“Oh, make no mistake—we would fight fiercely against an attacker like you. But it would be a very short war, and we would lose—at first. And then a long, bloody train of skirmishes and sabotage that would last until you broke us or we made it too costly for you to stay.

“But we would far rather defend ourselves passively, by taking measures to protect ourselves before something becomes an issue and tips the balance. Having information in advance helps us to do that.” Again the wry smile. “Forewarned is forearmed.” And then again he waited.

Marczyn gusted a breath, frowning down at his hands. After a few moments he turned them over, and suddenly clenched them into fists, clenched them tight and frowned fiercely at them—and then let them loose and fall to his lap again. He took a breath, then turned to Damien. “I can help you with that,” he said.

Damien’s lips parted in surprise. Then, “How?”

Now it was Marczyn who gave a wry smile. “You know I work in the Ministry offices,” Damien nodded, waiting. “I can seek another position, perhaps even a promotion, to another office. To the Ministry of Defense, perhaps?”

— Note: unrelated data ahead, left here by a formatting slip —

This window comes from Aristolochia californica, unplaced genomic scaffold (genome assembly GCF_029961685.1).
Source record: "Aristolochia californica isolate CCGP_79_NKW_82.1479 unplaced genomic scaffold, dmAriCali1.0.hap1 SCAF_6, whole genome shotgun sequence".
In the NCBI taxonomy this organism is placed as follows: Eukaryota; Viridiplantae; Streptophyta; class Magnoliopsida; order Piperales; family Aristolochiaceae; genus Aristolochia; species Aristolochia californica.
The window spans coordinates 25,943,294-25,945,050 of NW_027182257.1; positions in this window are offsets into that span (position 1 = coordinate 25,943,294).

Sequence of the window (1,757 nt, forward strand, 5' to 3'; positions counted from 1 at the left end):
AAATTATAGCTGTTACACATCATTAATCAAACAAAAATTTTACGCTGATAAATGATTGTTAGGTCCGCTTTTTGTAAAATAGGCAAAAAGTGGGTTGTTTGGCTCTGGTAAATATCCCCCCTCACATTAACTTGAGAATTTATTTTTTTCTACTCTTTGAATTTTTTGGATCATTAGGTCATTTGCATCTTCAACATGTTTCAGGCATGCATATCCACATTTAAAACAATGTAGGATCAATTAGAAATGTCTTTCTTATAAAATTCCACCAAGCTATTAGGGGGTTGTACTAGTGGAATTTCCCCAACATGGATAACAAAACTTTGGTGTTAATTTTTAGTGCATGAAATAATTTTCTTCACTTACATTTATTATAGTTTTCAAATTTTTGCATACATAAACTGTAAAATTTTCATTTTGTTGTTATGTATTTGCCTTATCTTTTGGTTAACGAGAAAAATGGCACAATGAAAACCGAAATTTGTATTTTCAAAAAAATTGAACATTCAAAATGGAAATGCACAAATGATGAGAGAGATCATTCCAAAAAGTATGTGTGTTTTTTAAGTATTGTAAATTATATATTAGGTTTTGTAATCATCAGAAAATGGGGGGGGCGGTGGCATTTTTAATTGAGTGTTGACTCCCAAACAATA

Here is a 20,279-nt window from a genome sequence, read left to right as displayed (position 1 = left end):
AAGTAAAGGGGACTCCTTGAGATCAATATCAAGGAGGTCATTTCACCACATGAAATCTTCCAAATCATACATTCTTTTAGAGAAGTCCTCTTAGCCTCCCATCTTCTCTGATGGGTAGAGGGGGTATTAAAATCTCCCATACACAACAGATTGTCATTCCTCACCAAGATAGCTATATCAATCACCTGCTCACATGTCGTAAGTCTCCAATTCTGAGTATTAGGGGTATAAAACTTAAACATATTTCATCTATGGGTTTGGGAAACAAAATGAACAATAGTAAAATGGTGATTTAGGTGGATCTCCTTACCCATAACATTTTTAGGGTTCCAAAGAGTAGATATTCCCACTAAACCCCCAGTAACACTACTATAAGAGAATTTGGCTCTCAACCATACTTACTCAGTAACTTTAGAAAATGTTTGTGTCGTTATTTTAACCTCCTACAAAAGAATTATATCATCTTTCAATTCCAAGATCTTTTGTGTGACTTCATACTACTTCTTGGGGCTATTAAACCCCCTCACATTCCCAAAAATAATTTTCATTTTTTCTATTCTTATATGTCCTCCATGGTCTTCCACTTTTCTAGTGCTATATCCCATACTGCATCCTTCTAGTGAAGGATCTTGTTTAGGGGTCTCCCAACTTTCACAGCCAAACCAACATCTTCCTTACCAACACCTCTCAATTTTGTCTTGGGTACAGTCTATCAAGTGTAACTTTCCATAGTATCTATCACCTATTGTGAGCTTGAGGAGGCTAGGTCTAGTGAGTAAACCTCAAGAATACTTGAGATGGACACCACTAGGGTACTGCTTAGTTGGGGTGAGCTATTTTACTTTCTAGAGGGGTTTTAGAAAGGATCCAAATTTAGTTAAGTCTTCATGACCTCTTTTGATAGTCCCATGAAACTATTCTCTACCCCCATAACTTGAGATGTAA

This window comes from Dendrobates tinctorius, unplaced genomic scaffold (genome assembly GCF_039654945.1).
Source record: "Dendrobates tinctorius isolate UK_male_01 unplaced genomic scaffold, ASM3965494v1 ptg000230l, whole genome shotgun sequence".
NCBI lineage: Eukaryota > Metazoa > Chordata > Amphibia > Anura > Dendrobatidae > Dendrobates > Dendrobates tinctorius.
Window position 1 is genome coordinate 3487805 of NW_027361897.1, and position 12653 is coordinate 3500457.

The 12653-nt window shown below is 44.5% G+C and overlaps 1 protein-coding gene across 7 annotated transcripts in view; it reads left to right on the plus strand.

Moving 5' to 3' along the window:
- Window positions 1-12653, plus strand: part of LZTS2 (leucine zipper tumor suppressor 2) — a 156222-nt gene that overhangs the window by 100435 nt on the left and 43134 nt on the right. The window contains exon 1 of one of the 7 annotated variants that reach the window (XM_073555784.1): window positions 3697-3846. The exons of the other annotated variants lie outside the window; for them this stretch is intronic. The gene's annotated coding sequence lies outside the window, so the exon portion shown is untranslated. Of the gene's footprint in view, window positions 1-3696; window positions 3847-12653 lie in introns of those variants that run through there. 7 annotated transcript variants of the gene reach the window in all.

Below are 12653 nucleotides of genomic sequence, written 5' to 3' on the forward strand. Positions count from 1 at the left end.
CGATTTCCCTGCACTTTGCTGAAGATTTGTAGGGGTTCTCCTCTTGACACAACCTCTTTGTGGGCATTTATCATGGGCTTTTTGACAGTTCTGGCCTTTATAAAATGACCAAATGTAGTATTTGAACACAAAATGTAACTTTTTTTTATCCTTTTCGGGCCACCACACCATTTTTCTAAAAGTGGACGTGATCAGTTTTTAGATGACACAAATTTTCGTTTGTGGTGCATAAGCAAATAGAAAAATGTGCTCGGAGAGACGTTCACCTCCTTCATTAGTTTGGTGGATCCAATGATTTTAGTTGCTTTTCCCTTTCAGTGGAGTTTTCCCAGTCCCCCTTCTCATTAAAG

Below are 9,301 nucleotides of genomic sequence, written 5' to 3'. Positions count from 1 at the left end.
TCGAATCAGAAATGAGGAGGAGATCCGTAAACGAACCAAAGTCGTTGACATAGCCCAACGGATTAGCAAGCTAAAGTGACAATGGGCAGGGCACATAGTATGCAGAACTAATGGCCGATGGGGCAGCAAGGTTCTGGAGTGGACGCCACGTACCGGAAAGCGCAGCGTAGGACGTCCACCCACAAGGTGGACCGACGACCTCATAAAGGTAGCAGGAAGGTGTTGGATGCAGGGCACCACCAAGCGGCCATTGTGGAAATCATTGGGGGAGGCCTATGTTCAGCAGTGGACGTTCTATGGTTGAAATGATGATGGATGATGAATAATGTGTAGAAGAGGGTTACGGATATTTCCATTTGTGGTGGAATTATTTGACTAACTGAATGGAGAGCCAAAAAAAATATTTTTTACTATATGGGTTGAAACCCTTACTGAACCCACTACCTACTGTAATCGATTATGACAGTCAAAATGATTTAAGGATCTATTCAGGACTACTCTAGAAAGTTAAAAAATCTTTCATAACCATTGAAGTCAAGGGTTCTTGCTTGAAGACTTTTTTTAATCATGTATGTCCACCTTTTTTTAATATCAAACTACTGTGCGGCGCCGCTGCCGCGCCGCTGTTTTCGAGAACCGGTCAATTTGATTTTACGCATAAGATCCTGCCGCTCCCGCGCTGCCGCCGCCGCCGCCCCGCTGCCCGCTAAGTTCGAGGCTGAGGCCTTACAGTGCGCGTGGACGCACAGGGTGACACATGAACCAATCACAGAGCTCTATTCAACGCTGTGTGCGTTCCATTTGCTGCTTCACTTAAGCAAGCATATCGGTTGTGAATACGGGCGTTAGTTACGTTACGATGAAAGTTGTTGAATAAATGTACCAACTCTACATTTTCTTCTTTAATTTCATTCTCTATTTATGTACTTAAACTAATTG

Damien was stunned. “You would do that for Martagne?”

Marczyn laughed, he couldn’t help it. “For Martagne, not so much, I think. But for you, I would.” He shook his head at the look on Damien’s face. “I said it earlier, after all this time I think I know what kind of man you are. And that man would not twist that information to harm others. Nor would you give your loyalty to one who would.” And then his shoulders relaxed as it all fit together in his mind. “And your loyalty tells me a great deal about your Queen as well.” He took a deep breath, frowning. “And you are right. The Directors are bringing Brekke to ruin. How can I watch them bring down Martagne as well, if I can help prevent it?” Then he laughed, and shoved at Damien’s shoulder. “Maybe this is a sign. Maybe all those conversations weren’t just idealistic rhetoric. Maybe there are things we little folk can do after all. Who knows? Nothing will change if we never try.” Then he nodded decisively, and held out his hand. “Pact?”

Damien took his hand in both of his and clasped it hard. “Pact,” he said.

Marczyn sat back in the sofa. “You’ll be leaving in the morning, I suppose?”

Damien nodded. “I’ve been away far too long, they’ll have thought the worst.” He frowned, thinking. “I’ll have to buy a horse.”

“Take mine,” Marczyn said.

* * *

Prelude to Disaster

One week before: